This Day in the Arts — December 26 in Theatre History

Abgerissene Tage eines KalendersWelcome to the first of a new series on my blog — This Day in the Arts. Each Wednesday, I hope to bring you some vignette of theatre, music, dance, or visual arts history, with a few personal reflections. I know I will find this an interesting subject to delve into — I hope you will, too.

On this day in theatre history, a play opened in Chicago. Although it doesn’t happen as often anymore, at that time it was standard practice to try out plays “out of town” before they opened on Broadway. It was a play that was to become very well known in succeeding years, being performed not only on Broadway to great acclaim, but eventually all over the country, and indeed, the world. It was the first professionally staged play I ever saw.

The play? Tennessee Williams’ The Glass Menagerie.

This story of a shy young girl, self-conscious because of a disability, her over-zealous mother eager that her daughter should have “gentleman callers,” and her brother, who, like his wayward father before him, feels the need to break out of the stifling atmosphere at home, resonated with me when I first saw it, staged with minimal sets, but with powerful acting. I can still picture some of the sets, hear some of the lines, and know those memories are from that stage production and not from some more recent experience of this play.

The fact that I remember those things after forty-four years says something to me about the power of theatre and acting, as well as of the power of Tennessee Williams’ play. Seeing something enacted on a stage can sometimes move beyond that stage/audience experience, and reach into one’s heart and mind and become a part of one’s person. Somehow, that’s what that performance of The Glass Menagerie did for me that evening so long ago.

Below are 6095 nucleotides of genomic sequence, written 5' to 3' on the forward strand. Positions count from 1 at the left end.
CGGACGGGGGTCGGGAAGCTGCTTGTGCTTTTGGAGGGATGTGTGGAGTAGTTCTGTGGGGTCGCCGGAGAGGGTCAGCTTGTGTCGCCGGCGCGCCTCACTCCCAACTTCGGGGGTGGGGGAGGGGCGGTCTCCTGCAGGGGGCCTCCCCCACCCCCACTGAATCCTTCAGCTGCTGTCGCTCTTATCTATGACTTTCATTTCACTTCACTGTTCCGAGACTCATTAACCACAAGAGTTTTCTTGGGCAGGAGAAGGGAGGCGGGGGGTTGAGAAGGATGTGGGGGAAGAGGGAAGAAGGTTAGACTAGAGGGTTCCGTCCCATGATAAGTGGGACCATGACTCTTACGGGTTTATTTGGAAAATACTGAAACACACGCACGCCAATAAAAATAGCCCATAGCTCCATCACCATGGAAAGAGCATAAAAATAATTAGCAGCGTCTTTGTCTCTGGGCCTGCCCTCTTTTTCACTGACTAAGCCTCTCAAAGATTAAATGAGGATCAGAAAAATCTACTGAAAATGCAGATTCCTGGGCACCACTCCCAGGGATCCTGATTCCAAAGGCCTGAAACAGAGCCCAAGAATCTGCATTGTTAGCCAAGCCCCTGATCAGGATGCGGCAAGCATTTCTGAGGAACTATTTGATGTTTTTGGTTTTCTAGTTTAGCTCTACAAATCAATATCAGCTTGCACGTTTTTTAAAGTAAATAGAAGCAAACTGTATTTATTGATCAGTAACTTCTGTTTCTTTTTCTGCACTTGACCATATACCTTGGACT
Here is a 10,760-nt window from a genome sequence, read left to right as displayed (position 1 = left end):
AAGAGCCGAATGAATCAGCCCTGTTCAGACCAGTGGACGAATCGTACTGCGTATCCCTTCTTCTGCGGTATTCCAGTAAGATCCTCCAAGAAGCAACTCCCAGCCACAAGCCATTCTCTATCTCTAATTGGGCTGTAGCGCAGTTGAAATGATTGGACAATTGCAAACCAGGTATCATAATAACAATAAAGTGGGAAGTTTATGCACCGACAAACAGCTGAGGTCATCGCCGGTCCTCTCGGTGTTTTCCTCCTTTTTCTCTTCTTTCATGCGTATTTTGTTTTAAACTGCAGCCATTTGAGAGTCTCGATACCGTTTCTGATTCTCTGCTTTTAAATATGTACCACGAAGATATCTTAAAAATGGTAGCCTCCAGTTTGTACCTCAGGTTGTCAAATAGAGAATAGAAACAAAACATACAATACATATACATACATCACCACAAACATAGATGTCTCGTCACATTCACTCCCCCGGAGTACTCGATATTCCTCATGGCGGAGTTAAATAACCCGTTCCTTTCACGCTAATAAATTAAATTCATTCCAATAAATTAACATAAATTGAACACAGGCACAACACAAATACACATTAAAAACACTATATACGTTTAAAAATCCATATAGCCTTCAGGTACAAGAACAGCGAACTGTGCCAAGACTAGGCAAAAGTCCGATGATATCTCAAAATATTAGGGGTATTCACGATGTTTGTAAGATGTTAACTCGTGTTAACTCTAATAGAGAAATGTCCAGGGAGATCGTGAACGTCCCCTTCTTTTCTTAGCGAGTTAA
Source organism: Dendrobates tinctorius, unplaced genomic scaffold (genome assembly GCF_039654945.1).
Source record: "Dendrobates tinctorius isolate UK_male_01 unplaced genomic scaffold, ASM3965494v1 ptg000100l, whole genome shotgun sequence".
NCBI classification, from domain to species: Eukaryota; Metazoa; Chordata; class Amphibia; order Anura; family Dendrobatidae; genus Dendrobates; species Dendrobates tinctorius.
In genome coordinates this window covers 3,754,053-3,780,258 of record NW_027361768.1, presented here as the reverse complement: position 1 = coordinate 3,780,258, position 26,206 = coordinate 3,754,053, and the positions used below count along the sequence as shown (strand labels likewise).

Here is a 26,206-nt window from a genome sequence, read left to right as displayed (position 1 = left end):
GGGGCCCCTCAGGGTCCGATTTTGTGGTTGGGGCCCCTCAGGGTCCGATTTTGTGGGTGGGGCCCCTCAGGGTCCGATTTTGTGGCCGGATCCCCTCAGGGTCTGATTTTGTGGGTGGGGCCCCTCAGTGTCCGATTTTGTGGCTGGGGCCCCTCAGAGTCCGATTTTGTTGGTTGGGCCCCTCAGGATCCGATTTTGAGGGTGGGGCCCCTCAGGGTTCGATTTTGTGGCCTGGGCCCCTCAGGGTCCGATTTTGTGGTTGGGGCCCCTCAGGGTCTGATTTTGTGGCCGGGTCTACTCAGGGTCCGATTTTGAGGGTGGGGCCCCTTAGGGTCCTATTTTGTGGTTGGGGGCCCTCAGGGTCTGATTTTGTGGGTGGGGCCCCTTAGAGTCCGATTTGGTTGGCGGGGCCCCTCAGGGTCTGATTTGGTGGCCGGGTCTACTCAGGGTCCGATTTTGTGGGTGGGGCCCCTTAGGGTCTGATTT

From all accounts, The Glass Menagerie has had a similar powerful effect on audiences since the beginning. When the play opened on Broadway in 1945, the role of the mother, Amanda Wingfield, was played by one of the top stage actresses of the time, Laurette Taylor. She, apparently, was stunning in the role. What a shame that there was no filming of stage performances in those days — how I would love to be able to see, hear, feel her performance! This article from The Villager, although not directly about Ms. Taylor’s performance, still says enough about it that one can imagine what it might have been like to have been in the audience in The Playhouse Theatre some time in 1945.

I was twelve when I was first touched by the magic of theatre embodied in this simple but powerful play. It is an experience I would wish for all kids — that some play, some character, some theatre experience would reach deep within them, and become a part of their life for as long as they live.

Is there a play that has particularly resonated with you the way The Glass Menagerie did with me?


12 thoughts on “This Day in the Arts — December 26 in Theatre History”

  1. What a great new series, Beth! And may I just echo the sentiments in your last paragraph, that theatre is so very important for kids to watch and to do themselves for reasons to extensive to list in the comments. Just trust us, world, right Beth? 🙂

    So many plays and musicals have affected me in myriad ways, I wouldn’t know where to begin. Two of my best experiences ever were directing THE SECRET GARDEN and OF MICE AND MEN – two completely different animals, but both with an undercurrent of melancholy and hope and loss that never fails to get to me. On Broadway/West End, there was everything from the devastation of the superb THE GRAPES OF WRATH to the unbounded glee of 42ND STREET, the psychedelic dazzle of TOMMY, and the blow-your-hair-back brilliance of Patti Lupone in SUNSET BOULEVARD. It doesn’t really matter what it is – if it’s done well, it will stick with me forever!